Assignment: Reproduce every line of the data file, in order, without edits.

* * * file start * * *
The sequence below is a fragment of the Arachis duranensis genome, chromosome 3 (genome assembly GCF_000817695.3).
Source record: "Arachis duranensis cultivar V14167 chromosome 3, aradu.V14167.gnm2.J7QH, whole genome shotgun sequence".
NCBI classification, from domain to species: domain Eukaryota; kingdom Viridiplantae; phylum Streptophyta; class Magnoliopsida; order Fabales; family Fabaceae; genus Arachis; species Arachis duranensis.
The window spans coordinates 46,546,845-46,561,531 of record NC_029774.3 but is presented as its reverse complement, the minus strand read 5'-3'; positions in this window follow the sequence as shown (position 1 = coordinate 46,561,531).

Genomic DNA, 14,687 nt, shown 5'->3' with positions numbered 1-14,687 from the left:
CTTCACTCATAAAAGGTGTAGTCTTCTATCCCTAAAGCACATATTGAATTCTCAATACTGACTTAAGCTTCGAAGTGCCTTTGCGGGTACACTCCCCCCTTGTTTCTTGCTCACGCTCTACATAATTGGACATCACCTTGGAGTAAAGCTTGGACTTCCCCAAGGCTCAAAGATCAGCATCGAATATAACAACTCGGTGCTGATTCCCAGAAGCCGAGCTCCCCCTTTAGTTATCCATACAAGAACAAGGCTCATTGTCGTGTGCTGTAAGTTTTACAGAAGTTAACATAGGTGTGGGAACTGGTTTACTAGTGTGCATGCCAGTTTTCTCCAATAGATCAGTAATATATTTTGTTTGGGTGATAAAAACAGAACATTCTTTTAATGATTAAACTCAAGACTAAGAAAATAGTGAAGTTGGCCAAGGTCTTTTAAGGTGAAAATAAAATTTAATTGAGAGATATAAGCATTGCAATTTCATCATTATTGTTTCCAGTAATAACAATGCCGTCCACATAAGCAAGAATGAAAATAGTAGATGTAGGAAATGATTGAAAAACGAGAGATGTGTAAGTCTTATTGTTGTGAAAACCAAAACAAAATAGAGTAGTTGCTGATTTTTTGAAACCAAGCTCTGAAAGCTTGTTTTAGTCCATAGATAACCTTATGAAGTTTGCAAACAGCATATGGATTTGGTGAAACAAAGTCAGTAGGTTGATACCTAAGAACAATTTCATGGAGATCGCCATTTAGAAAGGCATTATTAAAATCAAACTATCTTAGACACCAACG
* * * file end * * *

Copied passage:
The sequence below is a fragment of the Arachis duranensis genome, chromosome 3 (genome assembly GCF_000817695.3).
Source record: "Arachis duranensis cultivar V14167 chromosome 3, aradu.V14167.gnm2.J7QH, whole genome shotgun sequence".
NCBI classification, from domain to species: domain Eukaryota; kingdom Viridiplantae; phylum Streptophyta; class Magnoliopsida; order Fabales; family Fabaceae; genus Arachis; species Arachis duranensis.
The window spans coordinates 46,546,845-46,561,531 of record NC_029774.3 but is presented as its reverse complement, the minus strand read 5'-3'; positions in this window follow the sequence as shown (position 1 = coordinate 46,561,531).

Genomic DNA, 14,687 nt, shown 5'->3' with positions numbered 1-14,687 from the left:
CTTCACTCATAAAAGGTGTAGTCTTCTATCCCTAAAGCACATATTGAATTCTCAATACTGACTTAAGCTTCGAAGTGCCTTTGCGGGTACACTCCCCCCTTGTTTCTTGCTCACGCTCTACATAATTGGACATCACCTTGGAGTAAAGCTTGGACTTCCCCAAGGCTCAAAGATCAGCATCGAATATAACAACTCGGTGCTGATTCCCAGAAGCCGAGCTCCCCCTTTAGTTATCCATACAAGAACAAGGCTCATTGTCGTGTGCTGTAAGTTTTACAGAAGTTAACATAGGTGTGGGAACTGGTTTACTAGTGTGCATGCCAGTTTTCTCCAATAGATCAGTAATATATTTTGTTTGGGTGATAAAAACAGAACATTCTTTTAATGATTAAACTCAAGACTAAGAAAATAGTGAAGTTGGCCAAGGTCTTTTAAGGTGAAAATAAAATTTAATTGAGAGATATAAGCATTGCAATTTCATCATTATTGTTTCCAGTAATAACAATGCCGTCCACATAAGCAAGAATGAAAATAGTAGATGTAGGAAATGATTGAAAAACGAGAGATGTGTAAGTCTTATTGTTGTGAAAACCAAAACAAAATAGAGTAGTTGCTGATTTTTTGAAACCAAGCTCTGAAAGCTTGTTTTAGTCCATAGATAACCTTATGAAGTTTGCAAACAGCATATGGATTTGGTGAAACAAAGTCAGTAGGTTGATACCTAAGAACAATTTCATGGAGATCGCCATTTAGAAAGGCATTATTAAAATCAAACTATCTTAGACACCAACG